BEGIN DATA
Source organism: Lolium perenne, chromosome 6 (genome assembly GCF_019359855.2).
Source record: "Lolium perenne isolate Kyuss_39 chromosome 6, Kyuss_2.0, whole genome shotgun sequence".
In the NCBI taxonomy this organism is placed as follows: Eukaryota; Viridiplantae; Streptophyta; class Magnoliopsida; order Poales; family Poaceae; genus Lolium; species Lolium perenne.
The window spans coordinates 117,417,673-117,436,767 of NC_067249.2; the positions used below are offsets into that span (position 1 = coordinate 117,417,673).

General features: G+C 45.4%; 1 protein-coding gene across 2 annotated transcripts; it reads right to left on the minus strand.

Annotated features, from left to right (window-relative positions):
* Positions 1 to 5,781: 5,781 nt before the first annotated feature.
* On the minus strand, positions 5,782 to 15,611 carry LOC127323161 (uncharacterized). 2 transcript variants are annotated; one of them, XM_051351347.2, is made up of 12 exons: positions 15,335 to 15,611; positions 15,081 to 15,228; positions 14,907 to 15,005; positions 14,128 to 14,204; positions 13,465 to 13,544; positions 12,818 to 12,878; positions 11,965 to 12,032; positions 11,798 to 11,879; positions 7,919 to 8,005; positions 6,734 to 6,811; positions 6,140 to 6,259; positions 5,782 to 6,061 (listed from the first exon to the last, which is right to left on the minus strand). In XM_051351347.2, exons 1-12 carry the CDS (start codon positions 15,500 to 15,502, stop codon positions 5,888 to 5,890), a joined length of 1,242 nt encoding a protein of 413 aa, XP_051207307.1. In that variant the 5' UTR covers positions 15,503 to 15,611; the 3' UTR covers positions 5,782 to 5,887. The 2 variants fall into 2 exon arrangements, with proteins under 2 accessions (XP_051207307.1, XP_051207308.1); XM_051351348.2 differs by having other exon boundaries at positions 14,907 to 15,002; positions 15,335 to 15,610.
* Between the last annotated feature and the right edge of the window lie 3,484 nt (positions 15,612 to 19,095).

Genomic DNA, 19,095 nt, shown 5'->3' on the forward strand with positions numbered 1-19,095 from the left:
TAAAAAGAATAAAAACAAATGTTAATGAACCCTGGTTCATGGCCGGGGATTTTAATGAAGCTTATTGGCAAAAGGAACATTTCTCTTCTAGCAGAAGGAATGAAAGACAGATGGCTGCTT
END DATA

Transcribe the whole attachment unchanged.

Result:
Source organism: Lolium perenne, chromosome 6 (genome assembly GCF_019359855.2).
Source record: "Lolium perenne isolate Kyuss_39 chromosome 6, Kyuss_2.0, whole genome shotgun sequence".
In the NCBI taxonomy this organism is placed as follows: Eukaryota; Viridiplantae; Streptophyta; class Magnoliopsida; order Poales; family Poaceae; genus Lolium; species Lolium perenne.
The window spans coordinates 117,417,673-117,436,767 of NC_067249.2; the positions used below are offsets into that span (position 1 = coordinate 117,417,673).

General features: G+C 45.4%; 1 protein-coding gene across 2 annotated transcripts; it reads right to left on the minus strand.

Annotated features, from left to right (window-relative positions):
* Positions 1 to 5,781: 5,781 nt before the first annotated feature.
* On the minus strand, positions 5,782 to 15,611 carry LOC127323161 (uncharacterized). 2 transcript variants are annotated; one of them, XM_051351347.2, is made up of 12 exons: positions 15,335 to 15,611; positions 15,081 to 15,228; positions 14,907 to 15,005; positions 14,128 to 14,204; positions 13,465 to 13,544; positions 12,818 to 12,878; positions 11,965 to 12,032; positions 11,798 to 11,879; positions 7,919 to 8,005; positions 6,734 to 6,811; positions 6,140 to 6,259; positions 5,782 to 6,061 (listed from the first exon to the last, which is right to left on the minus strand). In XM_051351347.2, exons 1-12 carry the CDS (start codon positions 15,500 to 15,502, stop codon positions 5,888 to 5,890), a joined length of 1,242 nt encoding a protein of 413 aa, XP_051207307.1. In that variant the 5' UTR covers positions 15,503 to 15,611; the 3' UTR covers positions 5,782 to 5,887. The 2 variants fall into 2 exon arrangements, with proteins under 2 accessions (XP_051207307.1, XP_051207308.1); XM_051351348.2 differs by having other exon boundaries at positions 14,907 to 15,002; positions 15,335 to 15,610.
* Between the last annotated feature and the right edge of the window lie 3,484 nt (positions 15,612 to 19,095).

Genomic DNA, 19,095 nt, shown 5'->3' on the forward strand with positions numbered 1-19,095 from the left:
TAAAAAGAATAAAAACAAATGTTAATGAACCCTGGTTCATGGCCGGGGATTTTAATGAAGCTTATTGGCAAAAGGAACATTTCTCTTCTAGCAGAAGGAATGAAAGACAGATGGCTGCTT